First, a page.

Thoughts on Rurouni Kenshin

Japanese anime is one of those things I have always wanted to watch more of, but for some reason, never did. Perhaps it was because I had stumbled across the wrong shows in the past, and certainly a lot of it was that my parents did not want me watching anime as a kid. Now that I am an adult, I have been slowly getting some anime shows under my belt. I watched the first two seasons of Death Note, which was pretty great. I also, thanks to my sister, watched the series Prince of Tennis—yes, yes, a sports anime about some middle school kids who play tennis as if a matter of life and death. I really enjoyed the storytelling style of both these shows. A show I had always been curious about was Rurouni Kenshin, which used to be on Cartoon Network’s Toonami block during the afternoon. Kenshin’s character design piqued my interest, since he has this awesome cross-shaped scar on his face. However, I kept coming in during the middle of a story arc and was completely lost, so I gave up on it every time I tried. Well, that, and I didn’t want my parents to catch me watching it.

Now, however, I am a grown woman who gets to do what she wants, and a grown woman who has Netflix—and Netflix has Rurouni Kenshin on it. Finally finding the time and energy to get invested in another TV show, I watched the first episode and was instantly hooked.

Rurouni Kenshin is set during the first decade of the Meiji Restoration (circa 1878), something that the show likes to remind you of at least once or twice every episode. The main character, Himura Kenshin (or Kenshin Himura in Western name format) is a 28-year-old man who fought during the revolution ten years ago (circa 1868) as part of the Imperialist forces (those sided with the new government rather than the old Shogunate). He was an assassin and so gained the title hitokiri, which one translation offers as “manslayer.” He became rather notorious and struck fear into the hearts of all who faced him. After the revolution, however, he disappears and becomes a wanderer, exchanging his lethal sword for a sakabatō (a sword with the blade on the inner edge rather than the outer), which cannot kill anyone. He swears a vow never to kill again.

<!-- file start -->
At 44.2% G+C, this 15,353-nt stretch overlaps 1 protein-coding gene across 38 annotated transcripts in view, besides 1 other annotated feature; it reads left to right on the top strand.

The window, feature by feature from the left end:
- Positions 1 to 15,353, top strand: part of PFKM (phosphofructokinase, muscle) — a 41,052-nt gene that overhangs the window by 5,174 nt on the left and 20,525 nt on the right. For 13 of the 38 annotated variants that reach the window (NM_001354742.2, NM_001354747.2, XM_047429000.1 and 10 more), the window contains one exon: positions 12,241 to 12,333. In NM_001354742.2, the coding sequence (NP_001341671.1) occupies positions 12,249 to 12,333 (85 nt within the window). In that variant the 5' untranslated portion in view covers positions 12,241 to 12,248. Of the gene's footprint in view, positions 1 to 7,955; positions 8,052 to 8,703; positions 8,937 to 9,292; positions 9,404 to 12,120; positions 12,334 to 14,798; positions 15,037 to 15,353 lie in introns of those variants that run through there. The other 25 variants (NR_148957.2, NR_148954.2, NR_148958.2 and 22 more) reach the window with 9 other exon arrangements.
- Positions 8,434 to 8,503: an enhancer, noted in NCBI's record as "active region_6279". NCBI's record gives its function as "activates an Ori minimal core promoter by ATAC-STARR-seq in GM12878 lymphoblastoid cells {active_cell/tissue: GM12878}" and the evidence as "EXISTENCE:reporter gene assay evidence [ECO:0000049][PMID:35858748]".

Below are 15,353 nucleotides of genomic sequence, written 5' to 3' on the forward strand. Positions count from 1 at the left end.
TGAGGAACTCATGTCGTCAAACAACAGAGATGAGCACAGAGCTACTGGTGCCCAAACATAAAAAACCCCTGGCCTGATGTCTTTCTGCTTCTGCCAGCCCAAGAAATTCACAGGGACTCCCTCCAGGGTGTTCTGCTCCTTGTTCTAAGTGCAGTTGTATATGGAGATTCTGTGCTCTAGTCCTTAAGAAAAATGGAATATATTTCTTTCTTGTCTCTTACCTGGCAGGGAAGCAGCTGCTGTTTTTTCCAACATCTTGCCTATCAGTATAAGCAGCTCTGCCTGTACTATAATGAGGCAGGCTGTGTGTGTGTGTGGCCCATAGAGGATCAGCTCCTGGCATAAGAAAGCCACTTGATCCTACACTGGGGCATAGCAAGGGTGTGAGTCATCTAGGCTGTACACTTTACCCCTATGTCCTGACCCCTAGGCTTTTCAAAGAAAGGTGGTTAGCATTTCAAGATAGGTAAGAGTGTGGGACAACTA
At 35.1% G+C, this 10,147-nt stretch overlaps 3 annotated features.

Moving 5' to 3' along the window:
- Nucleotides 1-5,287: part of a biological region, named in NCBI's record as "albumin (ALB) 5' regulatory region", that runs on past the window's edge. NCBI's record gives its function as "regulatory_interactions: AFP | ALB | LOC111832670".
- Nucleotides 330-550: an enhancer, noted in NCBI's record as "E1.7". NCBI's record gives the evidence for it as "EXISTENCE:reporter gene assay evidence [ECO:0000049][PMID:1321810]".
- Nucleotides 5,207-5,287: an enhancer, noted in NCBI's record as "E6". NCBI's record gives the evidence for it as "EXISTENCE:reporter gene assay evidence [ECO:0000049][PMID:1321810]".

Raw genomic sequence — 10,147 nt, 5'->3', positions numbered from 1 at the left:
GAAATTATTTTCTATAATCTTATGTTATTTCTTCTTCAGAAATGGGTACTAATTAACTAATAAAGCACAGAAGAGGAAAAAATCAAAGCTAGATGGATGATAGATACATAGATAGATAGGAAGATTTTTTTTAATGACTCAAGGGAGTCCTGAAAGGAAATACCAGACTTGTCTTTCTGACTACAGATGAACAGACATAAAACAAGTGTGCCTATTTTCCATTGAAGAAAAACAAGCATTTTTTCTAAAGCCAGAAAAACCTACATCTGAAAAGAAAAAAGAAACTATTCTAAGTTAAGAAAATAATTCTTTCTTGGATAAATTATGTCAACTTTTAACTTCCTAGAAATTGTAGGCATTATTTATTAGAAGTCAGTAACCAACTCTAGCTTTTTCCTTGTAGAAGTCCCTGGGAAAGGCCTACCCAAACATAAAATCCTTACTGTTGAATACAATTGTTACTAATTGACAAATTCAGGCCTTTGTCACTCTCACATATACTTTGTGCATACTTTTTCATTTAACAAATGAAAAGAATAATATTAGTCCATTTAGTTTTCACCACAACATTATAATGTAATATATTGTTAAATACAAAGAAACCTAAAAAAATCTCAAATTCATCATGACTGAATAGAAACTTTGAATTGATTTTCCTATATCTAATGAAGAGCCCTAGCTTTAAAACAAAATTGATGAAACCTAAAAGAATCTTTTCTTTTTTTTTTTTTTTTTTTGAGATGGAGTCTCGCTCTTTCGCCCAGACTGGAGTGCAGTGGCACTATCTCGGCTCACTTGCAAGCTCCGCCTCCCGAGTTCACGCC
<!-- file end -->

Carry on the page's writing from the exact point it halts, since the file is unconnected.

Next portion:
Despite the many conflicts of the series, this concept of Kenshin’s desire never to kill again is the real conflict. You never doubt if Kenshin is going to win; you doubt whether or not he will kill somebody to do so. This is always gut-wrenching and exciting, and is probably my favorite part of the entire show.

I think another thing I like so much about the show is that it glorifies life as something that has intrinsic value. Many of the characters in the show attempt an honor suicide, only to be stopped by Kenshin or another of the main characters. A great line from Kenshin is, “You can die at any time. But it takes true strength to go on living.” We learn that Kenshin himself, despite never presenting as suicidal, does at his core believe he does not deserve to live and that he does not care whether he lives or dies. During a crucial moment, however, he discovers a true will to live—not only for the sake of others, but out of a true desire for life. It is one of the most beautiful moments of the series, and I think it is a beneficial and inspirational moment for anyone who may be considering ending their own life. The message is clear throughout the series: life is precious, no matter what. No matter what you have done, no matter who you are, life is of value simply because it is life. Though the show and the manga it is based on were written in the 90s, I think its message is desperately needed today—a time period in which teenage suicides are at an all-time high.

The show strikes a nice balance between fun and silly moments and the serious, life-and-death stakes. The animation is not what I’d call gorgeous—if you want gorgeous animation, The Children of the Whales is a good show to watch—but it suits the series’ tone perfectly, finding that balance between silly and serious.

If you like anime but haven’t seen this show, you need to watch it. If you hate anime, you may want to pass, but if you’re willing to experiment with a different cultural approach to storytelling, then this is a good anime to start with. I do recommend a quick Wikipedia read-up on the Meiji Restoration before you watch it, though. It makes following the story a little easier. And while the English dub does a fairly decent job with voices, I think that the Japanese voice actors do a much better job of conveying the characters’ personalities. Fortunately, Netflix has both the English dub and the Japanese with English subtitles, so you get to pick whichever style suits your own tastes best.